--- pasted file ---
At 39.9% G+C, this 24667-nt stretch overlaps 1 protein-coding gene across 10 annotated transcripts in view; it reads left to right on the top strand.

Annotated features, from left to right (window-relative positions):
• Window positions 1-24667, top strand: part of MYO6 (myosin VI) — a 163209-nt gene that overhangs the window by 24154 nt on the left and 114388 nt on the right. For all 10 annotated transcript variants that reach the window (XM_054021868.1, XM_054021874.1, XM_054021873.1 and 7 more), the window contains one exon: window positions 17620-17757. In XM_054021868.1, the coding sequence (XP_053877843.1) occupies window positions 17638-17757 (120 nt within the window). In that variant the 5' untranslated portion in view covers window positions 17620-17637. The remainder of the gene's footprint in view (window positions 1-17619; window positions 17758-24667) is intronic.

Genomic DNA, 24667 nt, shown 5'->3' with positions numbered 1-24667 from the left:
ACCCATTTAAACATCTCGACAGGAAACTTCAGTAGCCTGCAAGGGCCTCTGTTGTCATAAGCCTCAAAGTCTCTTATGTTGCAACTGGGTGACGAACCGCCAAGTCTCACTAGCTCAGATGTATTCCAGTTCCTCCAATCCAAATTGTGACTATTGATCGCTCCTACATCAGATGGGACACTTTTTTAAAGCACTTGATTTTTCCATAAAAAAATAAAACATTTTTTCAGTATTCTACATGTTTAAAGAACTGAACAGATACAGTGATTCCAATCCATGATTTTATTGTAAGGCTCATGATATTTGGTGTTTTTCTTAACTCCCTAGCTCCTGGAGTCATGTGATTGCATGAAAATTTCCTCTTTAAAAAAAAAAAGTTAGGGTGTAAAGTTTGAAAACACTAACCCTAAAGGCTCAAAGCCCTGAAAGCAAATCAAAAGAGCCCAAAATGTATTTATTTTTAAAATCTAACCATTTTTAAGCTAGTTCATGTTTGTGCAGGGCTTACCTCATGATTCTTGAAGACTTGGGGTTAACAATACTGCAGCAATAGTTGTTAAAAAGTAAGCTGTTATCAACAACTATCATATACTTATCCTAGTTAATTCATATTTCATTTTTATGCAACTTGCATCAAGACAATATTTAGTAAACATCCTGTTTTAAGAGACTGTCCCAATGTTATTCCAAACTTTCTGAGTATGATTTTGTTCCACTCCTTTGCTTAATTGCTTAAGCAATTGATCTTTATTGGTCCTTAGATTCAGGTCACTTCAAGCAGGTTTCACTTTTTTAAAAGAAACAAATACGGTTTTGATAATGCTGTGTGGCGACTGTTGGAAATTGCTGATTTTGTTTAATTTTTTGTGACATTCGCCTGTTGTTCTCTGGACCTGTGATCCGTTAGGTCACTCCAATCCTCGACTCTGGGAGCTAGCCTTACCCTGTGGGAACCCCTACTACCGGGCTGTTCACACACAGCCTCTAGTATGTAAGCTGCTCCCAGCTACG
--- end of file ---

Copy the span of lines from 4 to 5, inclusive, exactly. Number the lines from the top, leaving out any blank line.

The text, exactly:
Genomic DNA, 24667 nt, shown 5'->3' with positions numbered 1-24667 from the left:
ACCCATTTAAACATCTCGACAGGAAACTTCAGTAGCCTGCAAGGGCCTCTGTTGTCATAAGCCTCAAAGTCTCTTATGTTGCAACTGGGTGACGAACCGCCAAGTCTCACTAGCTCAGATGTATTCCAGTTCCTCCAATCCAAATTGTGACTATTGATCGCTCCTACATCAGATGGGACACTTTTTTAAAGCACTTGATTTTTCCATAAAAAAATAAAACATTTTTTCAGTATTCTACATGTTTAAAGAACTGAACAGATACAGTGATTCCAATCCATGATTTTATTGTAAGGCTCATGATATTTGGTGTTTTTCTTAACTCCCTAGCTCCTGGAGTCATGTGATTGCATGAAAATTTCCTCTTTAAAAAAAAAAAGTTAGGGTGTAAAGTTTGAAAACACTAACCCTAAAGGCTCAAAGCCCTGAAAGCAAATCAAAAGAGCCCAAAATGTATTTATTTTTAAAATCTAACCATTTTTAAGCTAGTTCATGTTTGTGCAGGGCTTACCTCATGATTCTTGAAGACTTGGGGTTAACAATACTGCAGCAATAGTTGTTAAAAAGTAAGCTGTTATCAACAACTATCATATACTTATCCTAGTTAATTCATATTTCATTTTTATGCAACTTGCATCAAGACAATATTTAGTAAACATCCTGTTTTAAGAGACTGTCCCAATGTTATTCCAAACTTTCTGAGTATGATTTTGTTCCACTCCTTTGCTTAATTGCTTAAGCAATTGATCTTTATTGGTCCTTAGATTCAGGTCACTTCAAGCAGGTTTCACTTTTTTAAAAGAAACAAATACGGTTTTGATAATGCTGTGTGGCGACTGTTGGAAATTGCTGATTTTGTTTAATTTTTTGTGACATTCGCCTGTTGTTCTCTGGACCTGTGATCCGTTAGGTCACTCCAATCCTCGACTCTGGGAGCTAGCCTTACCCTGTGGGAACCCCTACTACCGGGCTGTTCACACACAGCCTCTAGTATGTAAGCTGCTCCCAGCTACG